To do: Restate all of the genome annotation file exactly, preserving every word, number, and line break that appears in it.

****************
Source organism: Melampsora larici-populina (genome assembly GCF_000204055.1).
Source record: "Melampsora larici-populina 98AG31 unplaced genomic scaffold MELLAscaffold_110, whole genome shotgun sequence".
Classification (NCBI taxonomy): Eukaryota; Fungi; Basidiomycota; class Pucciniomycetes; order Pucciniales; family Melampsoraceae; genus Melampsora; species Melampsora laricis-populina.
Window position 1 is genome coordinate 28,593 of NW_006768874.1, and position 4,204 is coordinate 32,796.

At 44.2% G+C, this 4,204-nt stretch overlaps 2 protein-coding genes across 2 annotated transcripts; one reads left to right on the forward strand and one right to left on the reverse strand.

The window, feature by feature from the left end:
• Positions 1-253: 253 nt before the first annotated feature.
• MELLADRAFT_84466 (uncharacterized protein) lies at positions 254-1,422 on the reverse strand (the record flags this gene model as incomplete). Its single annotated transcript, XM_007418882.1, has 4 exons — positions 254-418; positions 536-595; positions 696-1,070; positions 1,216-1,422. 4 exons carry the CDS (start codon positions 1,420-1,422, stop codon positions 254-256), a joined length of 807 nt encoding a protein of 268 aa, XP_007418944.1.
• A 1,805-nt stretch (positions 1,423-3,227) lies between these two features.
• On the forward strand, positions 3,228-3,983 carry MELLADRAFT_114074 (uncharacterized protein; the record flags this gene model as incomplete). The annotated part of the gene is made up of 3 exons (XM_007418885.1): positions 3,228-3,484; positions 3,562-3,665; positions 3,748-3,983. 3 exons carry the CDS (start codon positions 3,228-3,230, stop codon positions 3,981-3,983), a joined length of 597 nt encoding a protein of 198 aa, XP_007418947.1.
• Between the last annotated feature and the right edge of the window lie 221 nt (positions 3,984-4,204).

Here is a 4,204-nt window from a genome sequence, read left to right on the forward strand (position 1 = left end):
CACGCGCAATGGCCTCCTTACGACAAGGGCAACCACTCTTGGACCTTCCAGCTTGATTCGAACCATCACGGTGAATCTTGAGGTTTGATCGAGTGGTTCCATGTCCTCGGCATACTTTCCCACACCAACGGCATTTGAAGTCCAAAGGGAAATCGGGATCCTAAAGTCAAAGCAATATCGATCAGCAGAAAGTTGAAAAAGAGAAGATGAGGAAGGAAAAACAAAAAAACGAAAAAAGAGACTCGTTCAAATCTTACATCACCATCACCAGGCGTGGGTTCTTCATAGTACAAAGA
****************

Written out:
Source organism: Melampsora larici-populina (genome assembly GCF_000204055.1).
Source record: "Melampsora larici-populina 98AG31 unplaced genomic scaffold MELLAscaffold_110, whole genome shotgun sequence".
Classification (NCBI taxonomy): Eukaryota; Fungi; Basidiomycota; class Pucciniomycetes; order Pucciniales; family Melampsoraceae; genus Melampsora; species Melampsora laricis-populina.
Window position 1 is genome coordinate 28,593 of NW_006768874.1, and position 4,204 is coordinate 32,796.

At 44.2% G+C, this 4,204-nt stretch overlaps 2 protein-coding genes across 2 annotated transcripts; one reads left to right on the forward strand and one right to left on the reverse strand.

The window, feature by feature from the left end:
• Positions 1-253: 253 nt before the first annotated feature.
• MELLADRAFT_84466 (uncharacterized protein) lies at positions 254-1,422 on the reverse strand (the record flags this gene model as incomplete). Its single annotated transcript, XM_007418882.1, has 4 exons — positions 254-418; positions 536-595; positions 696-1,070; positions 1,216-1,422. 4 exons carry the CDS (start codon positions 1,420-1,422, stop codon positions 254-256), a joined length of 807 nt encoding a protein of 268 aa, XP_007418944.1.
• A 1,805-nt stretch (positions 1,423-3,227) lies between these two features.
• On the forward strand, positions 3,228-3,983 carry MELLADRAFT_114074 (uncharacterized protein; the record flags this gene model as incomplete). The annotated part of the gene is made up of 3 exons (XM_007418885.1): positions 3,228-3,484; positions 3,562-3,665; positions 3,748-3,983. 3 exons carry the CDS (start codon positions 3,228-3,230, stop codon positions 3,981-3,983), a joined length of 597 nt encoding a protein of 198 aa, XP_007418947.1.
• Between the last annotated feature and the right edge of the window lie 221 nt (positions 3,984-4,204).

Here is a 4,204-nt window from a genome sequence, read left to right on the forward strand (position 1 = left end):
CACGCGCAATGGCCTCCTTACGACAAGGGCAACCACTCTTGGACCTTCCAGCTTGATTCGAACCATCACGGTGAATCTTGAGGTTTGATCGAGTGGTTCCATGTCCTCGGCATACTTTCCCACACCAACGGCATTTGAAGTCCAAAGGGAAATCGGGATCCTAAAGTCAAAGCAATATCGATCAGCAGAAAGTTGAAAAAGAGAAGATGAGGAAGGAAAAACAAAAAAACGAAAAAAGAGACTCGTTCAAATCTTACATCACCATCACCAGGCGTGGGTTCTTCATAGTACAAAGA